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Found 43 results

  1. "The oldest crocodilian eggs known to science have been discovered in the cliffs of western Portugal." Article HERE. Research paper HERE. Enjoy.
  2. Dear microfossil hunting colleagues, in a sq-inch on the seafloor and the water column above dozens or thousands of microorganisms usually live and lived. In fossil rocks and samples microfossils if present do not come alone but as an assemblage of different species and many specimens. These assemblages represent the environment in which the specimens lived. Besides of the micro-organisms living on the sea-ground there maybe many planktonic ones living in the water column above. When they die, their shell/remnants sink to the seafloor and intermingle with the remnants of those, who lived on the bottom. Please find in the image an example of my work on a Miocene sample from Quelfes, Portugal. It is just a start as many more species can be found in this material. Nonetheless is already tells the story of a nearshore Miocene and nutrient rich environment. I strongly recommend you to work on your samples likewise. WORK ON THE ASSEMBLAGE ! It is the true fossil record. Picking just the big, nice looking specimens is a man-made fabricate, which gives a misleading idea about, what is really there. Respect nature as it is and appears. Get a microcell with 10 or more holes and put the assemblage sorted by morphology in it. Then you have a true picture of the assemblage, environment, and geological time of the material. Have fun with your assemblages ! Foram-Mike
  3. Hello everyone! I'm new here so please forgive me for making any mistakes or for not thoroughly reading through other topics/sections before posting here. I went to Portugal with my family almost 3 years ago and came across a few interesting sea shells on top of the cliff leading down to the beach. I'm always intrigued and fascinated by things which have a lot of age or have a story to tell. Can anyone say or estimate how old some of these shells/fossils are? Some look a lot older than others. Edit : So it only seems to allow me to upload up to 3.95MB. One image alone is 3.5MB. Will post again with the other pictures.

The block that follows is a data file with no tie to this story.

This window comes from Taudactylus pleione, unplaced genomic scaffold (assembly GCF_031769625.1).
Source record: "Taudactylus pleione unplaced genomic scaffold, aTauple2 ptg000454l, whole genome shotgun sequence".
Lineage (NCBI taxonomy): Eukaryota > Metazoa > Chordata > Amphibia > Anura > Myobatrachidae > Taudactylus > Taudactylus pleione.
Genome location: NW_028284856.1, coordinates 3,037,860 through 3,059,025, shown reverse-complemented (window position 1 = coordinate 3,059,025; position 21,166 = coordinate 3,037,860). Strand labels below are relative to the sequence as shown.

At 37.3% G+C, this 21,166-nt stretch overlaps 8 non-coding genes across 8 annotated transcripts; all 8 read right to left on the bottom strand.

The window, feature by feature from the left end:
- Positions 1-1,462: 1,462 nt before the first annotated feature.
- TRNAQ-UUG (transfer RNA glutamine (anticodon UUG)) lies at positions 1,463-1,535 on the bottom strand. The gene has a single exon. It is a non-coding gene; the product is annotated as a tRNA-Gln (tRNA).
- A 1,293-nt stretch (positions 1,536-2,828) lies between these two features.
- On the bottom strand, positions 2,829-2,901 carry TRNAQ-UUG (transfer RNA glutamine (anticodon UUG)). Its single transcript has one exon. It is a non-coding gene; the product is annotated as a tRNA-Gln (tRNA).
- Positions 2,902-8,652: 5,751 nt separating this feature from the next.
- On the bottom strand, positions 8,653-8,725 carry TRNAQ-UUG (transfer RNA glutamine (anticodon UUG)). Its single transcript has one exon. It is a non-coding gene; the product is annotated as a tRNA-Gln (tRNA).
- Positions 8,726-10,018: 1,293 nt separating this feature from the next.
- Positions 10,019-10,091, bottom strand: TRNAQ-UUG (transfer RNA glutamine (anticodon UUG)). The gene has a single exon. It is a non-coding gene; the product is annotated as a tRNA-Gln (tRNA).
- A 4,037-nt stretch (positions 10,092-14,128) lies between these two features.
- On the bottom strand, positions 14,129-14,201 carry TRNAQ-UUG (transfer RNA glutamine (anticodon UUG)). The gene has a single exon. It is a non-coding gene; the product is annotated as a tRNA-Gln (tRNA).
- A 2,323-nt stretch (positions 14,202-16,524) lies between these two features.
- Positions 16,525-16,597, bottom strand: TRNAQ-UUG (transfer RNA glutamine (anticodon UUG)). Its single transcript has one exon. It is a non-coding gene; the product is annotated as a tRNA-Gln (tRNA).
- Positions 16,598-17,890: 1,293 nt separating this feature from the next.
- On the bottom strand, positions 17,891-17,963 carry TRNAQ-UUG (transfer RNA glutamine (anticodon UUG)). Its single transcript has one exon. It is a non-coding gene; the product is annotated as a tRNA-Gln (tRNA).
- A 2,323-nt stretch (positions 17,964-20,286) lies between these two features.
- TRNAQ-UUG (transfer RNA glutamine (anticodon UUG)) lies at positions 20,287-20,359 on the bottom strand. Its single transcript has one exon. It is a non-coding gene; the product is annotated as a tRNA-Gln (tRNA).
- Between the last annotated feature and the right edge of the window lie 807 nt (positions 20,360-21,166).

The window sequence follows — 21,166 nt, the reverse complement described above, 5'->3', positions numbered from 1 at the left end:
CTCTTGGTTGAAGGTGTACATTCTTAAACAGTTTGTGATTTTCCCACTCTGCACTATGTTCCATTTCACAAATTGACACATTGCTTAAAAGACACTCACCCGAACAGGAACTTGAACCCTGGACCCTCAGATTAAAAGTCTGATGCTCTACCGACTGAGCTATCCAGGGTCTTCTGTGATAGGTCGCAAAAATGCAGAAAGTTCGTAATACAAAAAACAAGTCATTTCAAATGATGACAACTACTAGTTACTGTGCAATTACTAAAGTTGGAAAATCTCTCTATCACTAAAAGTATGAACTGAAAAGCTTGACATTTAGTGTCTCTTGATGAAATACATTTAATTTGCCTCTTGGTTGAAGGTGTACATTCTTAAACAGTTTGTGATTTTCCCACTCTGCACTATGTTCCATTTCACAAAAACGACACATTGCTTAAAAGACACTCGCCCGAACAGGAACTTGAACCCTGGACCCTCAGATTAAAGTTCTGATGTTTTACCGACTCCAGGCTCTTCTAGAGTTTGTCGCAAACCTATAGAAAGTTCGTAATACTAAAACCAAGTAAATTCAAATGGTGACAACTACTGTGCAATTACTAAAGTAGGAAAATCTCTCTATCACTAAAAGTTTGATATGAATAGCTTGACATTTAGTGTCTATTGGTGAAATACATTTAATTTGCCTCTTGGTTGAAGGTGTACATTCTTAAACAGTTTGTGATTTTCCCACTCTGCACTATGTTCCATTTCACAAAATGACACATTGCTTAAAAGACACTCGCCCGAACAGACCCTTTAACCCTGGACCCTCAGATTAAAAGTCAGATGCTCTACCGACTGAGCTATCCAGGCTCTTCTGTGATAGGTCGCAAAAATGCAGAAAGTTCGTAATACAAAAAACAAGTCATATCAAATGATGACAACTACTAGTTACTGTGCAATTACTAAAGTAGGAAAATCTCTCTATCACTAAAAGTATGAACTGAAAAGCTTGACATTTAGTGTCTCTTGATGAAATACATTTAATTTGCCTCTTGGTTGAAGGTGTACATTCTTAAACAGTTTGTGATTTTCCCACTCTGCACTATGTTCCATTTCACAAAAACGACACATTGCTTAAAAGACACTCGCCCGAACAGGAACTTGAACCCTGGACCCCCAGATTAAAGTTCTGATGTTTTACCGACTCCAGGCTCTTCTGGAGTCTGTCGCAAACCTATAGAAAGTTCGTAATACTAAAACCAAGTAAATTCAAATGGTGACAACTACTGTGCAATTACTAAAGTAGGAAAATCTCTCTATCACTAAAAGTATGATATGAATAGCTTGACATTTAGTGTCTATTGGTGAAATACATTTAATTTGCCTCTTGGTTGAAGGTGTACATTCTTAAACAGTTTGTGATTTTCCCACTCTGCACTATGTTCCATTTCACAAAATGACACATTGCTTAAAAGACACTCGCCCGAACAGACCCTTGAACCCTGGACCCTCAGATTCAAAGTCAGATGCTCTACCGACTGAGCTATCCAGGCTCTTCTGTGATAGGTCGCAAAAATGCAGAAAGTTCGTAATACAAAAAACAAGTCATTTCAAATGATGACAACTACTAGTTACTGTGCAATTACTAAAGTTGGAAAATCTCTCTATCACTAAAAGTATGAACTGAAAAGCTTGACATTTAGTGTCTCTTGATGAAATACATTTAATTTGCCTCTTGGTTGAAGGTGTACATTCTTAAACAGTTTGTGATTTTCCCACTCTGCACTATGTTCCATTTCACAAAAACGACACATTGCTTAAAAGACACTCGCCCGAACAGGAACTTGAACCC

4. Occasionally we see dinosaur material from Portugal for sale, mostly theropod teeth, but I post this because the dinosaurs of the Lourinhã Group are very interesting to those of us that are familiar with the Morrison Formation. From an abstract: The Lourinhã and Alcobaça formations (in Portugal), Morrison Formation (in North America) an Tendaguru Beds (in Tanzania) can be compared. These three Late Jurassic areas, dated as Kimmeridgian to Tithonian are similar paleoenvironmentally and faunally. Four dinosaur genera are shared between Portugal and the Morrison (Allosaurus, Torvosaurus, Ceratosaurus and Apatosaurus), as well as all non-avian dinosaur families. Late Jurassic Map Portugal has a high diversity of dinosaurs. The Lourinhã Formation is the most notable unit of the group not only noted for teeth & bones but eggs and trackways. The Alcobaça Formation is also included in the group. Here is a geologic look at westcentral Portugal. The coastline is absolutly beautiful and a challenge to collect. Teeth, tracks and bones are typically found in the boulders making extraction a nightmare which I'll share with you. Lourhina Fm.pdf